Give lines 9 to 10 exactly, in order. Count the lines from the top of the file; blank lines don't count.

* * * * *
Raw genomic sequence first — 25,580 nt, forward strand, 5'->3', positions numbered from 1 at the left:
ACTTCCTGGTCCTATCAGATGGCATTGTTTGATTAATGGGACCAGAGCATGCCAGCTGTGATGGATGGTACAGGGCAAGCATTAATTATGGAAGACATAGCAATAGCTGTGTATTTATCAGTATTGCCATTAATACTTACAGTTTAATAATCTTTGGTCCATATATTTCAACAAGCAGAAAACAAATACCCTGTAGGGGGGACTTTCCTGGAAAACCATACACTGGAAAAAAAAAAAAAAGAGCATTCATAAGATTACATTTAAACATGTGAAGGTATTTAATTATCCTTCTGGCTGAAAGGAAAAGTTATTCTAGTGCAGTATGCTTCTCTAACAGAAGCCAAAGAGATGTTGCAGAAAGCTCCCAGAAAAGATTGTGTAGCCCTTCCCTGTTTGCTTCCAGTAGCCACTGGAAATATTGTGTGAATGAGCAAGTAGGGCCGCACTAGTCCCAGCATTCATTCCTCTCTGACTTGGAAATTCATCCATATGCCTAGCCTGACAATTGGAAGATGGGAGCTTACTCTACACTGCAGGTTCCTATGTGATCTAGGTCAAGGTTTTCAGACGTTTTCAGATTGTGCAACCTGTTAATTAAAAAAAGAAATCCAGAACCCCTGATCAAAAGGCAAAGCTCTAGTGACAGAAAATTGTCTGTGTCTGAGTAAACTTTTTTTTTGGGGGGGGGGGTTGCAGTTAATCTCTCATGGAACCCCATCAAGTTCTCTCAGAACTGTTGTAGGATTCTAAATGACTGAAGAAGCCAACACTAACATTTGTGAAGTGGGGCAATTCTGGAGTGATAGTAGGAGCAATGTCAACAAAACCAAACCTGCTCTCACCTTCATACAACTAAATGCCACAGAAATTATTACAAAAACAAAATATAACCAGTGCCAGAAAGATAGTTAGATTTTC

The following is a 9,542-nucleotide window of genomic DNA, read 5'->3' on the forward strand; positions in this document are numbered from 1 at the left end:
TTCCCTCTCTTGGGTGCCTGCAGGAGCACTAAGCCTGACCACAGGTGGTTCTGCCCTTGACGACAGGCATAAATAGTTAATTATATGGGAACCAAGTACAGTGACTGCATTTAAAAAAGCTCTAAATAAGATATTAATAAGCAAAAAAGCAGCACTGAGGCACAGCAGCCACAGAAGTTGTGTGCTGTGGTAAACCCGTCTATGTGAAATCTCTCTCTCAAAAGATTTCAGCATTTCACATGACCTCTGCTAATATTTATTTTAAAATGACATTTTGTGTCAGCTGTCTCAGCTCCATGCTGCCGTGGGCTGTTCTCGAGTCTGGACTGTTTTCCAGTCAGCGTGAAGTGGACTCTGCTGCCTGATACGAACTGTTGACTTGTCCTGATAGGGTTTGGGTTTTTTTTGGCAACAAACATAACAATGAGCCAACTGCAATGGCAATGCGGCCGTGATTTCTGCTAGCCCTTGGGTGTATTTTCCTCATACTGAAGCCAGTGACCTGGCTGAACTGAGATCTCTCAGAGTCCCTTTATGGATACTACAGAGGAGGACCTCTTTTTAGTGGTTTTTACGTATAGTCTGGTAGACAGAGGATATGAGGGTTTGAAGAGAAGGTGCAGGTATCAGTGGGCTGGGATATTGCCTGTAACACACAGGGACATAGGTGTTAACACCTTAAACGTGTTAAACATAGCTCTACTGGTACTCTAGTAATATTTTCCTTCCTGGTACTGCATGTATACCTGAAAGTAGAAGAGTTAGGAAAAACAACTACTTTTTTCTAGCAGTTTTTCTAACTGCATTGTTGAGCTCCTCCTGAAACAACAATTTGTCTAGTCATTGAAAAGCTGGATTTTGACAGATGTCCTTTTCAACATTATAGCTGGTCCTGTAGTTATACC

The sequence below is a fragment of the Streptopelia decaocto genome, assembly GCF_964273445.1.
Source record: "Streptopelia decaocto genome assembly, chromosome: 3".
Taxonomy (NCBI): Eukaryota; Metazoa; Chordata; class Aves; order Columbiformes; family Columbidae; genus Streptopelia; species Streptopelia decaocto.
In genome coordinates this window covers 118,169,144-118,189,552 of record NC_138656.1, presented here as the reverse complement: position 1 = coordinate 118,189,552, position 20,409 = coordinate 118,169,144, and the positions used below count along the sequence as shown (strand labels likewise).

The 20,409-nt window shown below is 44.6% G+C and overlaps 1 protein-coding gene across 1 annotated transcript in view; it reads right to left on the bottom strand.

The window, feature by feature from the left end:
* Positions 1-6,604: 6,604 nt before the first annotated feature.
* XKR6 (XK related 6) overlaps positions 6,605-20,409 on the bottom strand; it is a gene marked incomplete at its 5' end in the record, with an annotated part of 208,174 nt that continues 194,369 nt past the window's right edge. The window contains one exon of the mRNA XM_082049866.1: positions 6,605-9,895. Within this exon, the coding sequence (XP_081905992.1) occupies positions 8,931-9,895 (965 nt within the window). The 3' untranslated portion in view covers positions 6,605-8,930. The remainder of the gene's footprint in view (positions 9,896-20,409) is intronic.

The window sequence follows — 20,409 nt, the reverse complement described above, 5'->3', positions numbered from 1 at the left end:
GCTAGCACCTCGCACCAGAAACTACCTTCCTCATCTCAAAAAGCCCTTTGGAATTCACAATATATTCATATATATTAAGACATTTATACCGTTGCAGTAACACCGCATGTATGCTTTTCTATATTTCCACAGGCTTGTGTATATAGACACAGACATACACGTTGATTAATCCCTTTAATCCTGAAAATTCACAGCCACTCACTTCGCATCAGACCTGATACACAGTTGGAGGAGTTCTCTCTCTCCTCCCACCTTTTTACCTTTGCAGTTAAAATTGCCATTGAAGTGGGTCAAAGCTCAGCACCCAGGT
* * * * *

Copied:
The 20,409-nt window shown below is 44.6% G+C and overlaps 1 protein-coding gene across 1 annotated transcript in view; it reads right to left on the bottom strand.

The window, feature by feature from the left end: